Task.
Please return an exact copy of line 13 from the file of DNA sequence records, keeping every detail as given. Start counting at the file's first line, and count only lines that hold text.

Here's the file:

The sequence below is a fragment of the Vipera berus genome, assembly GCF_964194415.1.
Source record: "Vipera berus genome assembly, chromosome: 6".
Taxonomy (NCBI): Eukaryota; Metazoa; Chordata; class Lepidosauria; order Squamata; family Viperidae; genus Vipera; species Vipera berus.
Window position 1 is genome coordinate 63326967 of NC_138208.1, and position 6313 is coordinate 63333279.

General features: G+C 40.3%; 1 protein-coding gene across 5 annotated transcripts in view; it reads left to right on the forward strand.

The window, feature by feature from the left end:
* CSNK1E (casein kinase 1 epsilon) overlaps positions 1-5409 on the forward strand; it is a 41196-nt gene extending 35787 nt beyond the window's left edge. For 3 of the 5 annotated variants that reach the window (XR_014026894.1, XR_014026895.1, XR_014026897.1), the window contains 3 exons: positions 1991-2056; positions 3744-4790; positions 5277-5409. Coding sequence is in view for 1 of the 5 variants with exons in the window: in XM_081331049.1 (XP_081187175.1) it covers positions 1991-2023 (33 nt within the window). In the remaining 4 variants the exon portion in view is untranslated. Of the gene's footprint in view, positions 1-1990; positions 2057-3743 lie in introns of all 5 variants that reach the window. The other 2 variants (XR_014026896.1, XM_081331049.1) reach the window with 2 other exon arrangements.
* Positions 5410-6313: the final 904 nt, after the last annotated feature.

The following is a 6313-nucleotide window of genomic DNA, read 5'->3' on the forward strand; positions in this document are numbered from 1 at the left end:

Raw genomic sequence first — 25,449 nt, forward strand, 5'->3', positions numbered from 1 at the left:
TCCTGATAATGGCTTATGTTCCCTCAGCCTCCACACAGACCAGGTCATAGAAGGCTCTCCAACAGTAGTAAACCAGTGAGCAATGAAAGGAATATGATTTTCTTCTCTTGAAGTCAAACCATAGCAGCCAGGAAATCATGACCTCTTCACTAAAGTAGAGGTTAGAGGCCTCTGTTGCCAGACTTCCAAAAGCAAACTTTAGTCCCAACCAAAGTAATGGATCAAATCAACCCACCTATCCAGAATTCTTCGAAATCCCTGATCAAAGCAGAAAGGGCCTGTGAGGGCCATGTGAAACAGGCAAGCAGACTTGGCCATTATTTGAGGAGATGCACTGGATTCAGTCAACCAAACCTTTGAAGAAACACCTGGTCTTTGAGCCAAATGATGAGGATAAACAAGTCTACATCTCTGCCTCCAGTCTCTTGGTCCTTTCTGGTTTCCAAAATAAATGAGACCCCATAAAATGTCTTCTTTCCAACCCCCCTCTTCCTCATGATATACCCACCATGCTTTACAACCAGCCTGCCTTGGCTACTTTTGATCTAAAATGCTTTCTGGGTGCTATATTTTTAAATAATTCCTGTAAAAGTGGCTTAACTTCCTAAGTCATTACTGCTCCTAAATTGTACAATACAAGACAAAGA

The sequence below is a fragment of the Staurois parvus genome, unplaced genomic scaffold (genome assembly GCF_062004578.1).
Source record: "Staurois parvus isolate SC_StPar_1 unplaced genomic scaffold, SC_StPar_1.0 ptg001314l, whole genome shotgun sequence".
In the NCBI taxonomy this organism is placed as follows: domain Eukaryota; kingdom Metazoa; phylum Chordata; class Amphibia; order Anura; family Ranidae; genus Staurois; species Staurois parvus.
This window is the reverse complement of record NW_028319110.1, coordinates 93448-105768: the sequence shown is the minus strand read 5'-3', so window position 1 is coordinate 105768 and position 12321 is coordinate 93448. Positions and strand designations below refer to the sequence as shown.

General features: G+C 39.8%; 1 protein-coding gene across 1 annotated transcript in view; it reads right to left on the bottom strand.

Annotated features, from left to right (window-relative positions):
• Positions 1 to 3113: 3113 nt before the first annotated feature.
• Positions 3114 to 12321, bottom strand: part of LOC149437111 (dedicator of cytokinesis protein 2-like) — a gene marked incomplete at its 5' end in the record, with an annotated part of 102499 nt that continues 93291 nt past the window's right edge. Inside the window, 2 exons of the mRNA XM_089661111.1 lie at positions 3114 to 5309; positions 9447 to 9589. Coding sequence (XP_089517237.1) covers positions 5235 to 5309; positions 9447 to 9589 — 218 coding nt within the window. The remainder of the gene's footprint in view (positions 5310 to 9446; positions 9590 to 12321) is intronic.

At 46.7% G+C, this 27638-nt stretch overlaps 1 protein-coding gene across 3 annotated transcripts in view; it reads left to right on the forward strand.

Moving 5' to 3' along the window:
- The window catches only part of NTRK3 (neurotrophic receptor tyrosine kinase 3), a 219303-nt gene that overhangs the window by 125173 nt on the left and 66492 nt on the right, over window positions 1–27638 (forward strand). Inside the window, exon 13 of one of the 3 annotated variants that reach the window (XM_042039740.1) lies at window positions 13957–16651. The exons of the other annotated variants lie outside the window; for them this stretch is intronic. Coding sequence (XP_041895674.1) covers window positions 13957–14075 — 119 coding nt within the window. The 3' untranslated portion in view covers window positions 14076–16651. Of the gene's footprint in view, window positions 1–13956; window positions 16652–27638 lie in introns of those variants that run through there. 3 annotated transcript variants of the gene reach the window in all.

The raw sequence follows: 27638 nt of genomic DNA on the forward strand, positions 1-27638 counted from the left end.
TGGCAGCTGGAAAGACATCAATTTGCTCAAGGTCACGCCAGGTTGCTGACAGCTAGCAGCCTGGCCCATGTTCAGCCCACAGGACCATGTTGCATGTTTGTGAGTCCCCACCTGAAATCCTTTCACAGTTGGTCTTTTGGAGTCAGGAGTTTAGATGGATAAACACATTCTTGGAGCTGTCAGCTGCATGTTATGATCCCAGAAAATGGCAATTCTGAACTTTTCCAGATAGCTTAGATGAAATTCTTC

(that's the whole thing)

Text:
Source record: "Staurois parvus isolate SC_StPar_1 unplaced genomic scaffold, SC_StPar_1.0 ptg001314l, whole genome shotgun sequence".